Issue link: http://www.bodysensemagazinedigital.com/i/533796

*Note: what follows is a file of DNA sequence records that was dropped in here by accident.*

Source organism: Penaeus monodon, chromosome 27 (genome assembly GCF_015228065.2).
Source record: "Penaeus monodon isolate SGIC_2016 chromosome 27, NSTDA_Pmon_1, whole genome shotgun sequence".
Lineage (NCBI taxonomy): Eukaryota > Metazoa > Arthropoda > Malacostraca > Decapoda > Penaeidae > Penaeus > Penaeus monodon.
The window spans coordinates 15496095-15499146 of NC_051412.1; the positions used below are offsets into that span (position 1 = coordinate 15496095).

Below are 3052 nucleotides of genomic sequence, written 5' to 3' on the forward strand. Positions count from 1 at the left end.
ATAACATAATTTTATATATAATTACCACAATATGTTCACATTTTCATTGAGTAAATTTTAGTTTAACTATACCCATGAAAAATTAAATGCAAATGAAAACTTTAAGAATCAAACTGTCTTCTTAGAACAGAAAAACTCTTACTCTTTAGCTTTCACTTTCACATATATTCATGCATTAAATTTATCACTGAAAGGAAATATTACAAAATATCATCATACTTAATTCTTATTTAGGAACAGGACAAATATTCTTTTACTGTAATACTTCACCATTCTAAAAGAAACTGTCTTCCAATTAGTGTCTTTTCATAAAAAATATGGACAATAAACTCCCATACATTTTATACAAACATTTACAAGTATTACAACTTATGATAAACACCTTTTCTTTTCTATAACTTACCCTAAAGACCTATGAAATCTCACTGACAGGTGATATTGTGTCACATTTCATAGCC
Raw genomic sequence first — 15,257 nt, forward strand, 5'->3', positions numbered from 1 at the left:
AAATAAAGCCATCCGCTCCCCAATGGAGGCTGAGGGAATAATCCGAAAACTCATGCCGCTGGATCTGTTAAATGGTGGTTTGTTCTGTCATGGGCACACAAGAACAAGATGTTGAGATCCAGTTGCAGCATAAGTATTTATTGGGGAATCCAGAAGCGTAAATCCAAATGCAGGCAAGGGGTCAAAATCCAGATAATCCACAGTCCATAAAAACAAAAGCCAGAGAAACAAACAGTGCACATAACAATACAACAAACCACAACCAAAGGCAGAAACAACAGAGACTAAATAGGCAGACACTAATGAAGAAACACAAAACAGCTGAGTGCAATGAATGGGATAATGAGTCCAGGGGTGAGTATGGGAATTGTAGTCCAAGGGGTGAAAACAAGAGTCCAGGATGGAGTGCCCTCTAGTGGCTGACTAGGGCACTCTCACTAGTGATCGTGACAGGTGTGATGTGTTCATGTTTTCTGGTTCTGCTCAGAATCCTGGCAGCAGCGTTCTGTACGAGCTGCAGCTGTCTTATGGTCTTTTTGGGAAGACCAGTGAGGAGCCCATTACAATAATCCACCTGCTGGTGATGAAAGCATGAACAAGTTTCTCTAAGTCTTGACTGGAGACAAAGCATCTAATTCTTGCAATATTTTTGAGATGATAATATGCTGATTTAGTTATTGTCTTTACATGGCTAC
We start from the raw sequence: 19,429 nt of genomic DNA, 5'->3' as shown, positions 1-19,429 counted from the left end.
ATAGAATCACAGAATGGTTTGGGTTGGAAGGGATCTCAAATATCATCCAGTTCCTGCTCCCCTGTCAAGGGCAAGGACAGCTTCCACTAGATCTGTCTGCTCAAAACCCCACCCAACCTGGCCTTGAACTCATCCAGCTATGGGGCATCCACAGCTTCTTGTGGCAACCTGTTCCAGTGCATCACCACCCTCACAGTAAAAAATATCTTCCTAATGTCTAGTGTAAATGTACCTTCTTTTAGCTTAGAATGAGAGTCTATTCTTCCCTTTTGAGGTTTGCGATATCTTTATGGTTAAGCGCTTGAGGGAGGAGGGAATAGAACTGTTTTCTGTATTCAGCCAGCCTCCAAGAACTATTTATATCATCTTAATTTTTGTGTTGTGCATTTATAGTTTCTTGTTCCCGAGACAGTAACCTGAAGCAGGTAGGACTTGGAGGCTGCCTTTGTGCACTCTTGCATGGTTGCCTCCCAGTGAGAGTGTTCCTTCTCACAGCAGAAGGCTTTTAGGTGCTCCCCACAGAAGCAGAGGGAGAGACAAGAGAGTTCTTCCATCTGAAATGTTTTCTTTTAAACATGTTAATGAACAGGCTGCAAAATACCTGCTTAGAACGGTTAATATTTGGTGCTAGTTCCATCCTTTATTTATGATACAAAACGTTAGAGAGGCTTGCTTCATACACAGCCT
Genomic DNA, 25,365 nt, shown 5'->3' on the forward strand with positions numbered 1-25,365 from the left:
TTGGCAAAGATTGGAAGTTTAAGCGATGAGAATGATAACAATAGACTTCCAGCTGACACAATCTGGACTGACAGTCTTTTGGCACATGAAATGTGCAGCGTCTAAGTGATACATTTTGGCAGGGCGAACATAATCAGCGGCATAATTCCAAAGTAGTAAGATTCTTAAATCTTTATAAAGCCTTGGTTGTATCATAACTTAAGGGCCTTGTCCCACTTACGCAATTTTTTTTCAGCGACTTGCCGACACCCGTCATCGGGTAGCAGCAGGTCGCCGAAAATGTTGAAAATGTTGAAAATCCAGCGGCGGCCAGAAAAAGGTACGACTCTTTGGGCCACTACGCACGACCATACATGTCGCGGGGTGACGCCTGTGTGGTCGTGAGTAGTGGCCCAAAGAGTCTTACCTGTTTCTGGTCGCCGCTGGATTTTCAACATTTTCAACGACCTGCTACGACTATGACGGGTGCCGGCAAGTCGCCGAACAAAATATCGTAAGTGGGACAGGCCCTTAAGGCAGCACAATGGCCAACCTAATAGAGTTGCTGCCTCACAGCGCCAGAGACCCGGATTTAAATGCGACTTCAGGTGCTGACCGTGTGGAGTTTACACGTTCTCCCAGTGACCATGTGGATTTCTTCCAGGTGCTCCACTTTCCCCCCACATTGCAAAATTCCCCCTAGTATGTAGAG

Published for ABMP members by Associated Bodywork & Massage Professionals. Body Sense magazine is published for the purpose of educating the general public about the benefits of massage and bodywork, along with additional well- being topics. The information contained in this magazine is not intended for the purpose of diagnosing or prescribing. Please consult your physician before under taking any form of medical treatment and/or adopting any exercise program or dietary guidelines. No par t of this publication may be reproduced in any form or by any means, electronic or mechanical, including photocopying, recording, or by any information storage and retrieval system, without specific written permission from ABMP. Publisher cannot be held responsible for content of adver tisements. The information contained herein is for educational purposes only and is not intended as a substitute for a licensed health-care professional. Volume #15, Issue #2, Summer 2015 © 2015 All rights reserved. Body Sense massage, bodywork & healthy living DARREN BUFORD, Editor firstname.lastname@example.org LESLIE A. YOUNG, Contributing Editor email@example.com K ARRIE OSBORN, Senior Editor firstname.lastname@example.org BR ANDON TWYFORD, Assistant Editor email@example.com MARY BARTHELME ABEL, Associate Editor firstname.lastname@example.org ANGIE PARRIS-R ANEY, Advertising Manager email@example.com HANNAH LEVY, Advertising Coordinator firstname.lastname@example.org AMY KLEIN, Art Director email@example.com JAMES SUTHERLIN, Senior Designer firstname.lastname@example.org staff *Results from www.massagetherapy.com poll. How important is it for the benefits of massage to be scientifically validated through clinical studies?* Finding Our Voices I have a friend who desperately wants to overcome her inability to speak up for herself. She's not shy, per se; she just describes herself as unable to find her voice; namely, her desire not to disrupt. Now, I'm a Southerner by birth, and it's inherent in my DNA to be polite, so I identify with my friend's plight. I don't want to be seen as being uncooperative either. I mean, why upset the apple cart? When it comes to receiving massage, I've discovered that my practitioner wants my feedback. So I've learned to shed my sometimes shy ways. Don't worry, I'm still considerate, but I know my feedback helps her or him prepare for the bodywork session, to adjust midsession, and to, most importantly, give me the massage I want and paid for. If you're anything like me, you'll enjoy Cindy Williams's article this issue titled "3 Secrets to Getting a Better Massage." In it, she describes the importance of establishing a massage environment where feedback is comfortable to give and receive. I know that speaking up can be difficult, but the success of your massage depends on your actions. Start by taking Cindy's advice and together you and your practitioner will craft your best massage experience ever. E D I T O R ' S N O T E D A R R E N B U F O R D , E D I T O R D A R R E N @ A B M P . C O M , @ D A R R E N B U F O R D Body Sense Editor Darren Buford 11% Doesn't matter much. Those who have experienced the benefits of massage firsthand will continue to sing its praises regardless of the scientific literature behind it. 5% Not at all. Massage is a nurturing art, not a scientific approach to health and wellness, and does not need the validation of science. It should be kept separate from clinical health-care techniques. 50% Very important Massage needs scientific validation to gain a place of higher respect in health care. 31% Somewhat important. Some people need to see tangible, repeatable results before they will take massage seriously, while others only need to know whether it works for them.